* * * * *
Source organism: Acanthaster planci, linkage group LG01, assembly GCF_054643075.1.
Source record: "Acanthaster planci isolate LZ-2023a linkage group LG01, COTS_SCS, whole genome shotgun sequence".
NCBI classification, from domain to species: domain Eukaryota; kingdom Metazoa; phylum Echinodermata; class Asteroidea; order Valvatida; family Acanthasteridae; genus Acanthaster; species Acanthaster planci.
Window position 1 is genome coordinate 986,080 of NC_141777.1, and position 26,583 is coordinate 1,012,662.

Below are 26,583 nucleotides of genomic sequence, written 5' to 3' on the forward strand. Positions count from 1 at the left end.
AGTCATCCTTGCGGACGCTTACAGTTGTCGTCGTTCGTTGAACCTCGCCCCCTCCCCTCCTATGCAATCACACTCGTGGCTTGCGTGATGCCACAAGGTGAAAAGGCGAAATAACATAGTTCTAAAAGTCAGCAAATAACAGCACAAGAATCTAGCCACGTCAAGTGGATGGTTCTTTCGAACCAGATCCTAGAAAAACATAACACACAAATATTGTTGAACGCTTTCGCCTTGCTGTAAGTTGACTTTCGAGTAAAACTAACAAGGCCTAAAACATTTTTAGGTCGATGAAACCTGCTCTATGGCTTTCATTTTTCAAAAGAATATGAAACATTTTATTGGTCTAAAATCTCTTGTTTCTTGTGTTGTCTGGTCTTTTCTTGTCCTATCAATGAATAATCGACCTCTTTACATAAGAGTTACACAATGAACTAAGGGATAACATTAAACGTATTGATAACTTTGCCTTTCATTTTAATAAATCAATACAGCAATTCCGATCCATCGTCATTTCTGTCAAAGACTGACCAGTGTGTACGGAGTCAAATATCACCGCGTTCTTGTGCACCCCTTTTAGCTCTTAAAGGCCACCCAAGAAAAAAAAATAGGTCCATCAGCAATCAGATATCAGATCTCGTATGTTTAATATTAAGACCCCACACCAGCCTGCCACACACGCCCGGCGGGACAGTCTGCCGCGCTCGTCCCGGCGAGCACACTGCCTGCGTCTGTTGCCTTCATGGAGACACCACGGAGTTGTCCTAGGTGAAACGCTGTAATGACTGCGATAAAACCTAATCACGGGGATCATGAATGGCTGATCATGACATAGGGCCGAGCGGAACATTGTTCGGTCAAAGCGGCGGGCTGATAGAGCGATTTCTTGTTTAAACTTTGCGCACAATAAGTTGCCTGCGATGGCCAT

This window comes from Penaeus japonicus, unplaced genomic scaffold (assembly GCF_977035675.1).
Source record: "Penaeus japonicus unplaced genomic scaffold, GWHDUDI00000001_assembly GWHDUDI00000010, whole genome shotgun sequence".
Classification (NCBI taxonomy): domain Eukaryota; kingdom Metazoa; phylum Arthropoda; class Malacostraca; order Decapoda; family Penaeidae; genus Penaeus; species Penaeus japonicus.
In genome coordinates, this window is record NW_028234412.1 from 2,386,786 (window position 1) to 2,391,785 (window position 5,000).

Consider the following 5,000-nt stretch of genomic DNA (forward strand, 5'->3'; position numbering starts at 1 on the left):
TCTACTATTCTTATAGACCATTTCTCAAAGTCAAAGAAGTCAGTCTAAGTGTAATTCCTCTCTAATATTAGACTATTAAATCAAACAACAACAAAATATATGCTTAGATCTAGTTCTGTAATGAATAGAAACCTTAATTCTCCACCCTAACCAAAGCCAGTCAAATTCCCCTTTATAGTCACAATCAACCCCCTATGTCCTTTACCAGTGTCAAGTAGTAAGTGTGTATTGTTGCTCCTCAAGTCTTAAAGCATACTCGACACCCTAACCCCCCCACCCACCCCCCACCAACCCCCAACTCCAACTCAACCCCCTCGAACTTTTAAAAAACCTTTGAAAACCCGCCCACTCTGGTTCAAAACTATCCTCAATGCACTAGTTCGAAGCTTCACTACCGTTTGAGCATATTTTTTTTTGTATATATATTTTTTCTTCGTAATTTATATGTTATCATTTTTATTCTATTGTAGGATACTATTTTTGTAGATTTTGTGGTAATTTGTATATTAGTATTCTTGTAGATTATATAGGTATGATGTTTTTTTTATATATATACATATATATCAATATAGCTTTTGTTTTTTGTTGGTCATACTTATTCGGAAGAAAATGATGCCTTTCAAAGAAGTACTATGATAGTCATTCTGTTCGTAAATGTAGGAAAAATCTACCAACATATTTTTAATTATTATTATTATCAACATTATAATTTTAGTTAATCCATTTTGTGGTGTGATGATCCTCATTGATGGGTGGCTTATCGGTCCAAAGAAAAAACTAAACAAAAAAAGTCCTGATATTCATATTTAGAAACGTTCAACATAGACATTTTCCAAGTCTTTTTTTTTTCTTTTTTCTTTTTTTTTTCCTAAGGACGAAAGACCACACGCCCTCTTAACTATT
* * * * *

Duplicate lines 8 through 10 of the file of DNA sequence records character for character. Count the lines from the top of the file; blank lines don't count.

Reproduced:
Source record: "Penaeus japonicus unplaced genomic scaffold, GWHDUDI00000001_assembly GWHDUDI00000010, whole genome shotgun sequence".
Classification (NCBI taxonomy): domain Eukaryota; kingdom Metazoa; phylum Arthropoda; class Malacostraca; order Decapoda; family Penaeidae; genus Penaeus; species Penaeus japonicus.
In genome coordinates, this window is record NW_028234412.1 from 2,386,786 (window position 1) to 2,391,785 (window position 5,000).